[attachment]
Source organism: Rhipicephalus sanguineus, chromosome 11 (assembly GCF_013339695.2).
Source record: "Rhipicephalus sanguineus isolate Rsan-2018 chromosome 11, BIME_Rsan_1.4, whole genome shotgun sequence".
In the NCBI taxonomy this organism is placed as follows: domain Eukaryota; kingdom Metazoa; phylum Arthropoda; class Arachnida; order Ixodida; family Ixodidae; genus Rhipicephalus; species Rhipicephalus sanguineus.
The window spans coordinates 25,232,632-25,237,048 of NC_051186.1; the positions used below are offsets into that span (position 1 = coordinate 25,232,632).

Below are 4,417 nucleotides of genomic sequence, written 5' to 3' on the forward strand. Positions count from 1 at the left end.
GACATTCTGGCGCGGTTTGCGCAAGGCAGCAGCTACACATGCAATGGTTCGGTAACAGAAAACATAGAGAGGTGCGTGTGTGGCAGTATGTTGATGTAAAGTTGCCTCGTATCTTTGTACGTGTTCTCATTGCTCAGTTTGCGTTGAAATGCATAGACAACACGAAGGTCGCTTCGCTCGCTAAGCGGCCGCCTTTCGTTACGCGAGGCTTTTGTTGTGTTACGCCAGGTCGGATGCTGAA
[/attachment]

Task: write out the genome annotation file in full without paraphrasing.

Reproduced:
Source organism: Rhipicephalus sanguineus, chromosome 11 (assembly GCF_013339695.2).
Source record: "Rhipicephalus sanguineus isolate Rsan-2018 chromosome 11, BIME_Rsan_1.4, whole genome shotgun sequence".
In the NCBI taxonomy this organism is placed as follows: domain Eukaryota; kingdom Metazoa; phylum Arthropoda; class Arachnida; order Ixodida; family Ixodidae; genus Rhipicephalus; species Rhipicephalus sanguineus.
The window spans coordinates 25,232,632-25,237,048 of NC_051186.1; the positions used below are offsets into that span (position 1 = coordinate 25,232,632).

Below are 4,417 nucleotides of genomic sequence, written 5' to 3' on the forward strand. Positions count from 1 at the left end.
GACATTCTGGCGCGGTTTGCGCAAGGCAGCAGCTACACATGCAATGGTTCGGTAACAGAAAACATAGAGAGGTGCGTGTGTGGCAGTATGTTGATGTAAAGTTGCCTCGTATCTTTGTACGTGTTCTCATTGCTCAGTTTGCGTTGAAATGCATAGACAACACGAAGGTCGCTTCGCTCGCTAAGCGGCCGCCTTTCGTTACGCGAGGCTTTTGTTGTGTTACGCCAGGTCGGATGCTGAA